Faces of Local: Aaron Bradley

ASAP likes to share the stories of people who are contributing to the local food system. This month we’re talking to Aaron Bradley of Colfax Creek Farm to get the inside scoop on raising turkeys. 

 This is your first year raising turkeys. What was it like?
It was a lot of fun. We’ve raised broilers and laying hens, but turkeys are very unique. They’re smart and curious enough to get into any trouble you give them opportunity to. They are very cool animal. We move our turkeys once a week and it was fun to watch how they would communicate and how social they were as they forage and check out a new area. We have both males and females and the toms will gobble. So it became a thing to that everyone would try to get them to gobble—and everyone is good at that except me. I think I gave the turkeys more entertainment trying to do it.
We had a unique story with these turkeys. We got a batch of broilers before we had the turkeys. In that batch, there was one unique-looking little chick. We raise a Cornish Cross with light features, and there was this one dark chick. It ended up being a guinea. When we moved those broilers out to the pasture, he just took to the turkeys like nothing else. We would try to move him in with the laying hens because of his height, but he wouldn’t have it. So the leader of the turkeys was a guinea. He would be perched on top of the feeder, keeping them in line.
How are your turkeys raised?
Our turkeys are a Broad Breasted White breed. They’re rotated around the pastures and fed formulated ration specific for the quality of turkey with no antibiotics, growth products, or hormones. They just hang in the pasture and do their thing. They forage a lot. With it being our first year having turkeys, we were paying attention to what they were interested in. They would make big rotations around the yard, browsing for bugs, grass, clover, anything they could find. We had planted a bunch of Sorghum-sudangrass for the cattle. The ate a lot of that.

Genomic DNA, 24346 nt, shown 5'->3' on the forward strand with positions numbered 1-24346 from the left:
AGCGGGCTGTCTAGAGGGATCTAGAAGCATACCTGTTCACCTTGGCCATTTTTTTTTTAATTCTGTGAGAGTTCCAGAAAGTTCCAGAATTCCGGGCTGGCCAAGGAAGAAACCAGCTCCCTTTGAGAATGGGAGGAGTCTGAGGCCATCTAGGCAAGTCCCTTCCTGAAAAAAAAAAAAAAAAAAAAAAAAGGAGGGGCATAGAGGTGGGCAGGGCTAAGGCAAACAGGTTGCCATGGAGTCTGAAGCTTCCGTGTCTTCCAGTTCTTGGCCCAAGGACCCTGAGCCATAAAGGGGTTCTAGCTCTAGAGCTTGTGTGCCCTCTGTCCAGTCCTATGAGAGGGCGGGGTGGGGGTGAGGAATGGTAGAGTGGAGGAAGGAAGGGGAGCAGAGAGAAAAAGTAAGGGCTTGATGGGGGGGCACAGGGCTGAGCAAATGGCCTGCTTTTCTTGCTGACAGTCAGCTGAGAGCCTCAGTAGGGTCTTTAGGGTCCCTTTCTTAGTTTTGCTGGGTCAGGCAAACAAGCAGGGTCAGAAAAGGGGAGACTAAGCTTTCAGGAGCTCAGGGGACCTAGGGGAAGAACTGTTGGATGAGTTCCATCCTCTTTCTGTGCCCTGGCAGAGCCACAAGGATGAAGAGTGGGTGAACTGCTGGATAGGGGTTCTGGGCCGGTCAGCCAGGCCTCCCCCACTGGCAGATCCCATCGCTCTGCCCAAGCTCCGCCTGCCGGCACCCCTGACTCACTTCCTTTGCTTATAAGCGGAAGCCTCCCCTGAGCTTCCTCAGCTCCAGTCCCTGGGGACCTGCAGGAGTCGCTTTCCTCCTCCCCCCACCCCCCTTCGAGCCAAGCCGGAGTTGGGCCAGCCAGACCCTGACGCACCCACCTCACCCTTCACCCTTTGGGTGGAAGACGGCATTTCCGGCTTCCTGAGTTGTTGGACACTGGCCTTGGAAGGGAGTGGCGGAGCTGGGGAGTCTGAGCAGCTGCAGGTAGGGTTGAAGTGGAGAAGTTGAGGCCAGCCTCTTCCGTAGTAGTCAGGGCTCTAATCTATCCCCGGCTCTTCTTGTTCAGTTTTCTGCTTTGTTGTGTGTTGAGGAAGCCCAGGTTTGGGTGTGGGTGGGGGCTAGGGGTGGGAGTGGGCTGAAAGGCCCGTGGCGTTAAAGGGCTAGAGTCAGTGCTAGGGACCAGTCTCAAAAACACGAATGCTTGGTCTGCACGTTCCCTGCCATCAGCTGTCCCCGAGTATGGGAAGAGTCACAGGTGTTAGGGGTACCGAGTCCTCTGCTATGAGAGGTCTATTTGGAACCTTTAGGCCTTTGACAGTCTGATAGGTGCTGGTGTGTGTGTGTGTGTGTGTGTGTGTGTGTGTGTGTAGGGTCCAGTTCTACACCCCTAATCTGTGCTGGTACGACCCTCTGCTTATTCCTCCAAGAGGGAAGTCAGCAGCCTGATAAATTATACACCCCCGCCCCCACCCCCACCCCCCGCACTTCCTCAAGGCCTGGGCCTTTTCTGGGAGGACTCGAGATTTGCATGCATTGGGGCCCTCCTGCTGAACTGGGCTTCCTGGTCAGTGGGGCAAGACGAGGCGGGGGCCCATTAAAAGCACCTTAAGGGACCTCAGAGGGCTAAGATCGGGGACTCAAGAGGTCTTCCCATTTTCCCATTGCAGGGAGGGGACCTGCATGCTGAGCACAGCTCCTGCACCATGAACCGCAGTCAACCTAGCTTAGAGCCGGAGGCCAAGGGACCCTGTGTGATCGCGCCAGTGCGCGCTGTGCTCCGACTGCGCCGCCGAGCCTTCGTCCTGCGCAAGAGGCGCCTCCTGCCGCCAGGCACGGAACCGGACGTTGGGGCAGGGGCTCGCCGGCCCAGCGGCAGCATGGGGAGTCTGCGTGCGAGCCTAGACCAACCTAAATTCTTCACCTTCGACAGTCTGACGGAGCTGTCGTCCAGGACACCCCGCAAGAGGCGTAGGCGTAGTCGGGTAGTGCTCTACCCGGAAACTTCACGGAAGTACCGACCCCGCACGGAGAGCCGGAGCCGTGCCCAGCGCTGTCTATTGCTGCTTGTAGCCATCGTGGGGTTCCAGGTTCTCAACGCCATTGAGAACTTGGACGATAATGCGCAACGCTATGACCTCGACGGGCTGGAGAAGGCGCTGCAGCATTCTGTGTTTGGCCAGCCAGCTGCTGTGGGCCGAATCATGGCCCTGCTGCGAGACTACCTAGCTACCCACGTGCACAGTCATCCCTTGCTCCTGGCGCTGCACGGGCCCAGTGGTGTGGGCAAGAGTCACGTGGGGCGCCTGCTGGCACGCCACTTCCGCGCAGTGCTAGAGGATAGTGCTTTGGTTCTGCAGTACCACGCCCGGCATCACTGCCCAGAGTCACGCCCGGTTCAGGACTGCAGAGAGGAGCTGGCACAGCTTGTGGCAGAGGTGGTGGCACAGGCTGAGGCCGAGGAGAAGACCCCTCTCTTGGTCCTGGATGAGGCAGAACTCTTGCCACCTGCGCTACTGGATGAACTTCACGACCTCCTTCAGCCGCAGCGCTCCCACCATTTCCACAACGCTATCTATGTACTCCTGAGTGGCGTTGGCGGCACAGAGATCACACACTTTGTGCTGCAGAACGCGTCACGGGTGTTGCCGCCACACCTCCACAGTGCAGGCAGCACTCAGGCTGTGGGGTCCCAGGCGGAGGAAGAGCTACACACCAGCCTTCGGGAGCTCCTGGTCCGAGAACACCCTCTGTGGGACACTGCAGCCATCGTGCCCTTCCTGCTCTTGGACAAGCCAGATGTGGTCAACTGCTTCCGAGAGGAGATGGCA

Do you have any tips on preparing a local turkey for Thanksgiving?
I always tell people, we’re really good farmers…we work with some great chefs who could give better advice. We encourage people to brine poultry and have a good instant-read meat thermometer. Conventionally produced turkey will cook a bit faster than one purchased from us. Temperature is most important thing because there are so many different factors to determine the cook time—the oven and size of bird, if you brine it. You have to go by temperature.
Can you share any of your family’s holiday food traditions?
Every Thanksgiving a couple family members always cook a new dish. It’s not a competition, but it’s always interesting to see how it turns out. I usually end up doing a lot of the smoking. The process of that, smoked turkey, is awesome. Other than that, we have a pretty typical tradition. We enjoy each other’s company and try not to each too much food.

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